In other words, we’re talking about young men (and their parents) paying the parents of a girl who may be only 15, 16, or 17, a bride price in exchange for receipt of the girl. So let’s ask a question. Does the girl have a choice in this matter?

What if the person objects to the prospective spouse? Is there an opportunity to veto? 

. . .

Considering it is their parents who would be finding them a spouse, what would be their basis for objecting? Looks? How much money they have? Their hobbies or interests? Maybe their personality? All of these things can change and likely will change over the course of a marriage. Even a person’s beliefs may change over time. . . .

Finally, we must understand that a wife (or husband, as the case may be) is a gift. A gift from God first and foremost, and a gift through our parents as representative agents. What should be our attitude about someone who is ungrateful and who rejects a gift they have been given?

Preferences, hopes, and desires are not wrong in and of themselves. Perhaps they should even been actively sought when possible and when appropriate. But it is a problem when we begin to make non-essentials into essentials. . . .

That makes it sound like any girl (or teenage boy) who objects to a match arranged by their parents should be seen as ungrateful and out of line. The amount of pressure to accept such a match, especially at a highly charged and isolated conference such as this will be, will surely be enormous. Where is there any room to object?

What about after the conference? Can a young person back out?

. . . there is no decision to be made once a betrothal is final. There is no approval required or veto allowed.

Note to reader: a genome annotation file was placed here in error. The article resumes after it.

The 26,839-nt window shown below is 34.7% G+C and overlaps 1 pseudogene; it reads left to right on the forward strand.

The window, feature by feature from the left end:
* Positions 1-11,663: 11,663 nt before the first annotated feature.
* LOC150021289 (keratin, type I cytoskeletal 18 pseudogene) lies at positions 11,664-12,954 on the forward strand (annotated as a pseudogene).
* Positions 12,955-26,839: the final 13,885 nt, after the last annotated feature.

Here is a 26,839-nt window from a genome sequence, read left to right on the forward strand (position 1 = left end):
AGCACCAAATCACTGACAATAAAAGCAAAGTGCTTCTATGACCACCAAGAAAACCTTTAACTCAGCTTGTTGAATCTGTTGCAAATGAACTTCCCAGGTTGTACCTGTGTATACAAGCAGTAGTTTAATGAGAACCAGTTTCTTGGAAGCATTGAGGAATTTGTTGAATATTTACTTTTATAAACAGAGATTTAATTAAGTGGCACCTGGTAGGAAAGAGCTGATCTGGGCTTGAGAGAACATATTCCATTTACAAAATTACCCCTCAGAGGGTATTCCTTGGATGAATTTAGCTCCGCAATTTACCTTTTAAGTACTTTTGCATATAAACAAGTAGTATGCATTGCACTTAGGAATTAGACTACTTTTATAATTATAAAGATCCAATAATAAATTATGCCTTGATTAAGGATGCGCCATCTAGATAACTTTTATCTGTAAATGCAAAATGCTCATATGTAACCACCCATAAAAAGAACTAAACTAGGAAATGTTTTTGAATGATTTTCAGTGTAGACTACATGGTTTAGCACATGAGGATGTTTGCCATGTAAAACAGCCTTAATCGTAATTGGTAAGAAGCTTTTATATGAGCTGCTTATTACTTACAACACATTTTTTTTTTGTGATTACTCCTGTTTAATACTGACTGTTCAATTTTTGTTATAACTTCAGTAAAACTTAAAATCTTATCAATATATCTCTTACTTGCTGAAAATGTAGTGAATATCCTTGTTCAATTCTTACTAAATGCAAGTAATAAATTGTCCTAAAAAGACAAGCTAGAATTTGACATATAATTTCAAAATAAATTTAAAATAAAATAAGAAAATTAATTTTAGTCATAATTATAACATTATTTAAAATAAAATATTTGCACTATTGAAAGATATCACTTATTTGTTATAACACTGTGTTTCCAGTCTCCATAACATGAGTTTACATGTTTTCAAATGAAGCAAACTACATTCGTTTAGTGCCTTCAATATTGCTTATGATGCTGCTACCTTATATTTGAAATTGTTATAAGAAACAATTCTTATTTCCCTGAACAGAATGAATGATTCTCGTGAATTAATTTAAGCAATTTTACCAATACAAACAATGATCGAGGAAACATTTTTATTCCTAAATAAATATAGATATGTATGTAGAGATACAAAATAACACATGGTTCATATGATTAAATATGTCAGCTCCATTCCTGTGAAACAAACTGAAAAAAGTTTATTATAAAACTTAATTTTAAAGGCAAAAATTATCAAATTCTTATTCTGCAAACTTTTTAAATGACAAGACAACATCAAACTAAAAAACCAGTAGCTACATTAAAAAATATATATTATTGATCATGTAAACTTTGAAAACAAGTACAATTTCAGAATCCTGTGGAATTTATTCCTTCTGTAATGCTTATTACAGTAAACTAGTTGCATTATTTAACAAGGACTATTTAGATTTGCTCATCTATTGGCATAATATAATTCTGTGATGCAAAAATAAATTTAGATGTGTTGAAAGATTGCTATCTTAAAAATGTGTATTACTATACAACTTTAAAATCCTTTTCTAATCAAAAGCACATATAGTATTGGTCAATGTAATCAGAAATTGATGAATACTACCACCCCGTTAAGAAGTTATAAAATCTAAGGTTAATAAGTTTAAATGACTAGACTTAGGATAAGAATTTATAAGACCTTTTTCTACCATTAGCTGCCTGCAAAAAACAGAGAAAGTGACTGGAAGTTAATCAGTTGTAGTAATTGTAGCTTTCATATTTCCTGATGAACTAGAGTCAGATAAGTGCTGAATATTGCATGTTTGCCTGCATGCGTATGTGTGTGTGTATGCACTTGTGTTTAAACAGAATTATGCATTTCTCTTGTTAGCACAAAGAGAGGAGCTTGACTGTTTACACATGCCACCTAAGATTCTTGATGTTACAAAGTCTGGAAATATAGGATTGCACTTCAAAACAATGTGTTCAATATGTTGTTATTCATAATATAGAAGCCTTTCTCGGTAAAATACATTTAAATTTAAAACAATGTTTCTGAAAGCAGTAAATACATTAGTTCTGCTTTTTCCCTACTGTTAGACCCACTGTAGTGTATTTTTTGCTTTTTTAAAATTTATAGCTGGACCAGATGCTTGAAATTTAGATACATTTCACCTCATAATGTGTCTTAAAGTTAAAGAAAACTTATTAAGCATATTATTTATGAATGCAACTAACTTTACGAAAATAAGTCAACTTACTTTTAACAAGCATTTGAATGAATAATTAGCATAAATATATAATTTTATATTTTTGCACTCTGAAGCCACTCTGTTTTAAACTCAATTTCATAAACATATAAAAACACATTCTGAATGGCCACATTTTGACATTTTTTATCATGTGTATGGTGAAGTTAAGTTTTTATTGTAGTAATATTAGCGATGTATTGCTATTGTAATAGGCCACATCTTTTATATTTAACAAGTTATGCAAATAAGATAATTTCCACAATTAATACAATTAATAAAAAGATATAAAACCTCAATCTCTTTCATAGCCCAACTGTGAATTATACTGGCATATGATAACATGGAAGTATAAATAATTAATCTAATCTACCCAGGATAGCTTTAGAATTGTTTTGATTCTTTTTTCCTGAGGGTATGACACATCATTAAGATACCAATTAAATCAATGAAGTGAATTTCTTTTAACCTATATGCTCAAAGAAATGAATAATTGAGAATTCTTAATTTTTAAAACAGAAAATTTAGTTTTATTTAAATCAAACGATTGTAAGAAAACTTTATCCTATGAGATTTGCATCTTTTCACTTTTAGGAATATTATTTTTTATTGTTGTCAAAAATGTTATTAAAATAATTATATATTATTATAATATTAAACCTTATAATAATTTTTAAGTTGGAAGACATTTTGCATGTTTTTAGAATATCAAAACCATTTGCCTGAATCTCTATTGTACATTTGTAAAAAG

So that’s a no, then.

And actually, Ohlman goes on further as follows:

Doesn’t a legitimate marriage require the consent of both the people marrying? 

Scripture speaks of the father of the son “taking a wife” for his son, and the father of the bride “giving” her to her husband (Jeremiah 29: 6; Judges 21: 7; Ezra 9:12; Nehemiah 10: 30; 1 Corinthians 7:36-38). It gives example after example of young women being given to young men, without the young woman even being consulted, and often, in some of the most Godly marriages in Scripture, the young man is not consulted.

I really wish this was a joke, I really really do, but it’s not.

How this might look today is this:

A Godly man, raising Godly children, should raise them in such a way that they understand that, in general, the provision of a spouse is something that should come from their father. He should, in his conversations with them, assure himself of their understanding of, and compliance with, this concept. Then, when he has been assured, and when they are of an age where marriage is appropriate for them, he should agree with another father as to their betrothal. Then, in wisdom, he, along with the other father, should again go to his own child to assure himself of their integrity of purpose before announcing their new betrothed spouse to them. Then, the son or daughter, must “consent” to the marriage—but it is very important to realize that this type of “consent” is the kind of obedient consent we see in the examples of Adam, Eve, Isaac, Rebecca, and Christ. It is consent where the son or daughter, realizing that their father has bound them and then submits to the covenant as binding, recognizing the good gift their father has given them.